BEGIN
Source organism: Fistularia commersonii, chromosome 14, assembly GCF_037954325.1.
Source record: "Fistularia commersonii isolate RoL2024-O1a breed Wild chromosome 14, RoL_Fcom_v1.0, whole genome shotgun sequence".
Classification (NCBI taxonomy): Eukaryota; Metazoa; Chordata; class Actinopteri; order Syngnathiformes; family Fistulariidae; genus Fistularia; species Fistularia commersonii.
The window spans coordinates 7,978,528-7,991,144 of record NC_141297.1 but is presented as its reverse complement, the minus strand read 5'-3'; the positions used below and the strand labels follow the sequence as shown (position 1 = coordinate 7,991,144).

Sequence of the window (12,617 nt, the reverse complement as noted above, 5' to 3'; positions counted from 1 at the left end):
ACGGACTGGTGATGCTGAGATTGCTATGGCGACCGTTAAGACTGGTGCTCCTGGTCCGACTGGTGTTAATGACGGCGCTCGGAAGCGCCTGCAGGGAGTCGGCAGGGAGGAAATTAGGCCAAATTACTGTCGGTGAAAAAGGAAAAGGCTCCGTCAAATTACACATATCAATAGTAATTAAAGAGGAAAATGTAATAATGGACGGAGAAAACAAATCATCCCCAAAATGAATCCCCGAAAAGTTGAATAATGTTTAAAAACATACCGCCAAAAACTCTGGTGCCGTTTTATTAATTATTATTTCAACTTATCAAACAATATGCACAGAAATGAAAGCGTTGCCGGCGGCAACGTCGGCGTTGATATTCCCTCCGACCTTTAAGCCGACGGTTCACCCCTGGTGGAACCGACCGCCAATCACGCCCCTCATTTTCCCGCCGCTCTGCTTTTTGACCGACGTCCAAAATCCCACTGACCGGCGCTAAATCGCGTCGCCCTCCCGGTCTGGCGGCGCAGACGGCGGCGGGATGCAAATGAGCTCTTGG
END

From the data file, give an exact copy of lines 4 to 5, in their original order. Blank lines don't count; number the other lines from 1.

The window spans coordinates 7,978,528-7,991,144 of record NC_141297.1 but is presented as its reverse complement, the minus strand read 5'-3'; the positions used below and the strand labels follow the sequence as shown (position 1 = coordinate 7,991,144).

Sequence of the window (12,617 nt, the reverse complement as noted above, 5' to 3'; positions counted from 1 at the left end):